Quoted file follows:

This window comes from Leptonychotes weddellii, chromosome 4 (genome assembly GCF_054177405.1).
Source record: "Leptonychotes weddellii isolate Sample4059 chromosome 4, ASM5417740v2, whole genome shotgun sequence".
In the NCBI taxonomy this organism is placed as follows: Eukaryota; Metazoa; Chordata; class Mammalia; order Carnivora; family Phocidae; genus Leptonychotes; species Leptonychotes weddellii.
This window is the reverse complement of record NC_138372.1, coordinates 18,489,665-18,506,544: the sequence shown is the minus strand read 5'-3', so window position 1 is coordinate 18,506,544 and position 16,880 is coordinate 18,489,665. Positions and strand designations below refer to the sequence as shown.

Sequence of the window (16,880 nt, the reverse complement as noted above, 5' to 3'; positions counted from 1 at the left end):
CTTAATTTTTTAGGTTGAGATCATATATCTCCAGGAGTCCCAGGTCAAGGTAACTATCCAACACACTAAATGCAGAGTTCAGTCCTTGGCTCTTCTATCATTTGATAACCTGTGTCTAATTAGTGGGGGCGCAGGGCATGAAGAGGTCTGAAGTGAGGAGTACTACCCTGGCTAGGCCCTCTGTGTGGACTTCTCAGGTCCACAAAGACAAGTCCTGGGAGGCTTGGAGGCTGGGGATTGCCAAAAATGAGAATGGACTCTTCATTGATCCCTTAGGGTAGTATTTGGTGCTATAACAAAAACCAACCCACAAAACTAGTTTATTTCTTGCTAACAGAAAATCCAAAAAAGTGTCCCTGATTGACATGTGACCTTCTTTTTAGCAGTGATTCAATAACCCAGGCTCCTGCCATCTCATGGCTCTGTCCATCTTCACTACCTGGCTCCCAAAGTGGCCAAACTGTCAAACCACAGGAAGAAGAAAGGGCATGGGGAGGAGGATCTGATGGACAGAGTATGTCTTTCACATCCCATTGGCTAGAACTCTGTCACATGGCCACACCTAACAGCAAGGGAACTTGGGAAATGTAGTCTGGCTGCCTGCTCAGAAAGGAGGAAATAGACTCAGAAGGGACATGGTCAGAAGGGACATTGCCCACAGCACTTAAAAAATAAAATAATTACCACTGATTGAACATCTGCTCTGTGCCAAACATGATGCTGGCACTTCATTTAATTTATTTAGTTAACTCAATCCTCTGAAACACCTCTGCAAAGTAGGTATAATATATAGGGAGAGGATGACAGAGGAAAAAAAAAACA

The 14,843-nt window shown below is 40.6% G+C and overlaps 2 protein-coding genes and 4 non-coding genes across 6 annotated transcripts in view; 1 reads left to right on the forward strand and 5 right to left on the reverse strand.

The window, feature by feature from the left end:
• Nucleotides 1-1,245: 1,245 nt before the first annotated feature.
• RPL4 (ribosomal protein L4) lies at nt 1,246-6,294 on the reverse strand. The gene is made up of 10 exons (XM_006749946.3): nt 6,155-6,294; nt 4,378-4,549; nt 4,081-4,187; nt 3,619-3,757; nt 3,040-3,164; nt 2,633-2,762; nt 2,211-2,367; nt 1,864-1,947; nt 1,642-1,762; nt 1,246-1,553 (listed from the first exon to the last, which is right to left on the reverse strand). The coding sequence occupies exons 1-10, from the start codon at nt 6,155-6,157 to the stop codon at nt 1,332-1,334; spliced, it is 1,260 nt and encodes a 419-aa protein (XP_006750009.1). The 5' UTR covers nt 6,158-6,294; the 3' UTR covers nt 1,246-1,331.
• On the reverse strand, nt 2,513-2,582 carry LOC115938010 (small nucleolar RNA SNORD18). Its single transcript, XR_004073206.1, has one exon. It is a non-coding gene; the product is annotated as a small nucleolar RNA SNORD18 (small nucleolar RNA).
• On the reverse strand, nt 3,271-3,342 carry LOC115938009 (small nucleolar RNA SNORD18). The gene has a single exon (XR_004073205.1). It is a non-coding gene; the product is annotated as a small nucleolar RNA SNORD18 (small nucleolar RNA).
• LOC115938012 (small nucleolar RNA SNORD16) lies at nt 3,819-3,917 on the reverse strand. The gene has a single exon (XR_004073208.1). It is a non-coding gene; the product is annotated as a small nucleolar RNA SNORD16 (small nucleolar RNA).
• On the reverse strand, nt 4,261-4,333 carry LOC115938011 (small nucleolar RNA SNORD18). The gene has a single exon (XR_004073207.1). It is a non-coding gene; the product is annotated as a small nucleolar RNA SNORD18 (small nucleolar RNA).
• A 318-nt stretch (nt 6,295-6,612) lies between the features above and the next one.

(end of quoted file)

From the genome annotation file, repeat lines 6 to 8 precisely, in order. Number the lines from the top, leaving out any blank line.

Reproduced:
CTTAATTTTTTAGGTTGAGATCATATATCTCCAGGAGTCCCAGGTCAAGGTAACTATCCAACACACTAAATGCAGAGTTCAGTCCTTGGCTCTTCTATCATTTGATAACCTGTGTCTAATTAGTGGGGGCGCAGGGCATGAAGAGGTCTGAAGTGAGGAGTACTACCCTGGCTAGGCCCTCTGTGTGGACTTCTCAGGTCCACAAAGACAAGTCCTGGGAGGCTTGGAGGCTGGGGATTGCCAAAAATGAGAATGGACTCTTCATTGATCCCTTAGGGTAGTATTTGGTGCTATAACAAAAACCAACCCACAAAACTAGTTTATTTCTTGCTAACAGAAAATCCAAAAAAGTGTCCCTGATTGACATGTGACCTTCTTTTTAGCAGTGATTCAATAACCCAGGCTCCTGCCATCTCATGGCTCTGTCCATCTTCACTACCTGGCTCCCAAAGTGGCCAAACTGTCAAACCACAGGAAGAAGAAAGGGCATGGGGAGGAGGATCTGATGGACAGAGTATGTCTTTCACATCCCATTGGCTAGAACTCTGTCACATGGCCACACCTAACAGCAAGGGAACTTGGGAAATGTAGTCTGGCTGCCTGCTCAGAAAGGAGGAAATAGACTCAGAAGGGACATGGTCAGAAGGGACATTGCCCACAGCACTTAAAAAATAAAATAATTACCACTGATTGAACATCTGCTCTGTGCCAAACATGATGCTGGCACTTCATTTAATTTATTTAGTTAACTCAATCCTCTGAAACACCTCTGCAAAGTAGGTATAATATATAGGGAGAGGATGACAGAGGAAAAAAAAAACA

The 14,843-nt window shown below is 40.6% G+C and overlaps 2 protein-coding genes and 4 non-coding genes across 6 annotated transcripts in view; 1 reads left to right on the forward strand and 5 right to left on the reverse strand.

The window, feature by feature from the left end: